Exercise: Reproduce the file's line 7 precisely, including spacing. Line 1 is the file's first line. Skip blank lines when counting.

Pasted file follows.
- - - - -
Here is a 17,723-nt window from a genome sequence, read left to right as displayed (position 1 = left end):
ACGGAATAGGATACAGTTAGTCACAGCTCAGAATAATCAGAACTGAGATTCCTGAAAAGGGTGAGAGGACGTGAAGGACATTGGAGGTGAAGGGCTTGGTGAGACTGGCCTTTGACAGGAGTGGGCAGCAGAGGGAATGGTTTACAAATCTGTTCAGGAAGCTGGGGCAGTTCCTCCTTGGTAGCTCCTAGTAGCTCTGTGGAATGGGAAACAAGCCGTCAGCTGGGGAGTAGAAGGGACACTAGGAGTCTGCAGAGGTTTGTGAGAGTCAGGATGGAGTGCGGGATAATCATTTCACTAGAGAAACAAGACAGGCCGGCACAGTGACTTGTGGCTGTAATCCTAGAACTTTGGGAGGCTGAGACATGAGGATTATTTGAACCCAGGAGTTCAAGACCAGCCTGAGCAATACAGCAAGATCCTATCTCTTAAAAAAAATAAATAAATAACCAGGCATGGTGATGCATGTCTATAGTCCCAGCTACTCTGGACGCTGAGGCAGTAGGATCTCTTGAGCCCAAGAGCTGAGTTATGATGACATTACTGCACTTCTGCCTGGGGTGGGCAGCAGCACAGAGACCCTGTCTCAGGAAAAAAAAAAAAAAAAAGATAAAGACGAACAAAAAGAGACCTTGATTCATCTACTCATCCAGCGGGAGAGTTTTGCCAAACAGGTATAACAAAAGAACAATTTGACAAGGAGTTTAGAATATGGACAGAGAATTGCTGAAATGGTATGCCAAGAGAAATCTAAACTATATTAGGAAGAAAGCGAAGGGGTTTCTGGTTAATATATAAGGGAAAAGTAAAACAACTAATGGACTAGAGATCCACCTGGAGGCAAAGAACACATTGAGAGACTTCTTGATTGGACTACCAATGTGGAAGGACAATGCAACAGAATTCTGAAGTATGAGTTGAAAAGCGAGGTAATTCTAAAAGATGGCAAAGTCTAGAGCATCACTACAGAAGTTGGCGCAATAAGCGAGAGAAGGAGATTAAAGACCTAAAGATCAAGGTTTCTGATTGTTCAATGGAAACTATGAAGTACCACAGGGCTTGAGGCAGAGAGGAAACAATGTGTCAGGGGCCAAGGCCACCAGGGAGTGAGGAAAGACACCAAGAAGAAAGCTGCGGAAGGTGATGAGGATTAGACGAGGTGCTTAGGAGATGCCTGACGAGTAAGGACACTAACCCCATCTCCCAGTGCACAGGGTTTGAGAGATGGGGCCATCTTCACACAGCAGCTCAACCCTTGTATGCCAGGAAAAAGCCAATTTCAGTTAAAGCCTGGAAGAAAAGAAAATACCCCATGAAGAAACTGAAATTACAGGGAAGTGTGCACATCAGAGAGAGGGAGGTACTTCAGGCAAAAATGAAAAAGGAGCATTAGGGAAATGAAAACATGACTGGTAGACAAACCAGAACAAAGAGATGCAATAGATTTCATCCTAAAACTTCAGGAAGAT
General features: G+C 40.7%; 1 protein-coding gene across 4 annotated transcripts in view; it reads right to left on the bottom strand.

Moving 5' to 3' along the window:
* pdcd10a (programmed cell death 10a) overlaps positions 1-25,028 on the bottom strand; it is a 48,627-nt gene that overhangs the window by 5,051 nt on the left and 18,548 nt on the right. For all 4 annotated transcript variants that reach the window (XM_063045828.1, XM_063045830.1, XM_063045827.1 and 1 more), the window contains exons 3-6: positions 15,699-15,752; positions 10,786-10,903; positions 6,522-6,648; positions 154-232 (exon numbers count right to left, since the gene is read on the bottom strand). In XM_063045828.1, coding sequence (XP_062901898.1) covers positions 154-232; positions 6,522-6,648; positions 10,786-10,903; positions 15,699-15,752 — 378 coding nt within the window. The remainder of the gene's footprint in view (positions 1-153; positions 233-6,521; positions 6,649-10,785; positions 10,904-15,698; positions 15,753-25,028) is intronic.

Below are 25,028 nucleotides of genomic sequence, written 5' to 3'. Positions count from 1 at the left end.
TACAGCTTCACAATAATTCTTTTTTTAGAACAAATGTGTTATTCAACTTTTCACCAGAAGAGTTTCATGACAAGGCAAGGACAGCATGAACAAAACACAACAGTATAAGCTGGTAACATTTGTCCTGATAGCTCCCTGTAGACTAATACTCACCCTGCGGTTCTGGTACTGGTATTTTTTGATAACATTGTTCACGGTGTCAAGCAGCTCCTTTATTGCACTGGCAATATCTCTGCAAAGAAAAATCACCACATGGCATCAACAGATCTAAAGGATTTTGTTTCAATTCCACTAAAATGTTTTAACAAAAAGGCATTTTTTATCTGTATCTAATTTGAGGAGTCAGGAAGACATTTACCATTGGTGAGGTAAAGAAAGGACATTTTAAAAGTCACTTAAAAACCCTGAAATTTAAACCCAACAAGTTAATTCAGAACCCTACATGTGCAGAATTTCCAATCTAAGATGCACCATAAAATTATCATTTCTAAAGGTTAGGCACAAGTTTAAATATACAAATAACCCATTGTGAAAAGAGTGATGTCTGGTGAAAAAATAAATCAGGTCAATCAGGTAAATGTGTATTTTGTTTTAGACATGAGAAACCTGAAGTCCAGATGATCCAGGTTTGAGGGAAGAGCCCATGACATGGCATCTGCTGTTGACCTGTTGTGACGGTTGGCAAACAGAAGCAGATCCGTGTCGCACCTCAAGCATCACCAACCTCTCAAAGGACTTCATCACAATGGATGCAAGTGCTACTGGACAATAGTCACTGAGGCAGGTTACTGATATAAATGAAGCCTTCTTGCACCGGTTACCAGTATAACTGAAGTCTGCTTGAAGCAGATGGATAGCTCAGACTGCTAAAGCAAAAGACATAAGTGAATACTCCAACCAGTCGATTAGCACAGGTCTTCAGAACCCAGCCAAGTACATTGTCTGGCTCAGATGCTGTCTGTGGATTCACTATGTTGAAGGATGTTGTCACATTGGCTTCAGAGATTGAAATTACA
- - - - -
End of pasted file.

TACAGCTTCACAATAATTCTTTTTTTAGAACAAATGTGTTATTCAACTTTTCACCAGAAGAGTTTCATGACAAGGCAAGGACAGCATGAACAAAACACAACAGTATAAGCTGGTAACATTTGTCCTGATAGCTCCCTGTAGACTAATACTCACCCTGCGGTTCTGGTACTGGTATTTTTTGATAACATTGTTCACGGTGTCAAGCAGCTCCTTTATTGCACTGGCAATATCTCTGCAAAGAAAAATCACCACATGGCATCAACAGATCTAAAGGATTTTGTTTCAATTCCACTAAAATGTTTTAACAAAAAGGCATTTTTTATCTGTATCTAATTTGAGGAGTCAGGAAGACATTTACCATTGGTGAGGTAAAGAAAGGACATTTTAAAAGTCACTTAAAAACCCTGAAATTTAAACCCAACAAGTTAATTCAGAACCCTACATGTGCAGAATTTCCAATCTAAGATGCACCATAAAATTATCATTTCTAAAGGTTAGGCACAAGTTTAAATATACAAATAACCCATTGTGAAAAGAGTGATGTCTGGTGAAAAAATAAATCAGGTCAATCAGGTAAATGTGTATTTTGTTTTAGACATGAGAAACCTGAAGTCCAGATGATCCAGGTTTGAGGGAAGAGCCCATGACATGGCATCTGCTGTTGACCTGTTGTGACGGTTGGCAAACAGAAGCAGATCCGTGTCGCACCTCAAGCATCACCAACCTCTCAAAGGACTTCATCACAATGGATGCAAGTGCTACTGGACAATAGTCACTGAGGCAGGTTACTGATATAAATGAAGCCTTCTTGCACCGGTTACCAGTATAACTGAAGTCTGCTTGAAGCAGATGGATAGCTCAGACTGCTAAAGCAAAAGACATAAGTGAATACTCCAACCAGTCGATTAGCACAGGTCTTCAGAACCCAGCCAAGTACATTGTCTGGCTCAGATGCTGTCTGTGGATTCACTATGTTGAAGGATGTTGTCACATTGGCTTCAGAGATTGAAATTACA